Republicans — who have made themselves the party of unmasking and “liberty” — have, however, consistently supported surveillance capitalism. As recently as 2017, they voted against giving individuals the right to even affirmatively consent to having their data hoovered up and sold by cable and phone companies for ads and profiling.
“It is eloquent testimony to the health care system’s failure to serve the needs of second-modernity individuals that we now access health data and advice from our phones while these pocket computers aggressively access us,” Zuboff wrote.
The pandemic crisis is a good time to ask: Could some of that private surveillance capacity have been harnessed to streamline and connect public health efforts — to predict and ease the health crisis?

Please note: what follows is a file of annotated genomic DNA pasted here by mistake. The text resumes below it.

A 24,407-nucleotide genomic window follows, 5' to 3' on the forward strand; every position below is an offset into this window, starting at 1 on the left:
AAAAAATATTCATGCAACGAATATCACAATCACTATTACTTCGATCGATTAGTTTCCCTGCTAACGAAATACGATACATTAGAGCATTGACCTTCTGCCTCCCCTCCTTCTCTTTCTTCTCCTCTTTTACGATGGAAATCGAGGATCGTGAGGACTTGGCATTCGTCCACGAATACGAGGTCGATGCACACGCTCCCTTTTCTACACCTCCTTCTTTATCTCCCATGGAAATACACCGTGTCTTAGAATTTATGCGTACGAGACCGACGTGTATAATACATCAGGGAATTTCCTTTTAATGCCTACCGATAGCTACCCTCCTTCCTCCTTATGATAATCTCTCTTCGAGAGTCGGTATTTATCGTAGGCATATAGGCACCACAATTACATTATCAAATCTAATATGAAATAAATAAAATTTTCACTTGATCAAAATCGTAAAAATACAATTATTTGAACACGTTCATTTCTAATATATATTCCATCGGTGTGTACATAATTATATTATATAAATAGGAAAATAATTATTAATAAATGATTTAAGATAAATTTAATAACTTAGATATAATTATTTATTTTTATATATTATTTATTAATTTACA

And, perhaps more to the point, if the industry could create a system for tracking the sick, the exposed or the unvaccinated, would we want it?
Unfortunately, policymakers, Big Tech, electronic privacy advocates and especially the public have barely begun to think about how to apply technology in a way that doesn’t turn Western societies into China-like authoritarian dystopias. We’ve not been even been asked to consider the possibility until now.
Before the pandemic, there was actually little interest in harnessing tech to public health. One notable exception was when Big Tech stepped in to save the disastrous 2013 Obamacare rollout on the healthcare.gov website. “Digital health is more new than improved and sorely in need of more significant results rather than facile claims,” Vanessa Mason, the founder of a public health tech venture fund, wrote in 2017.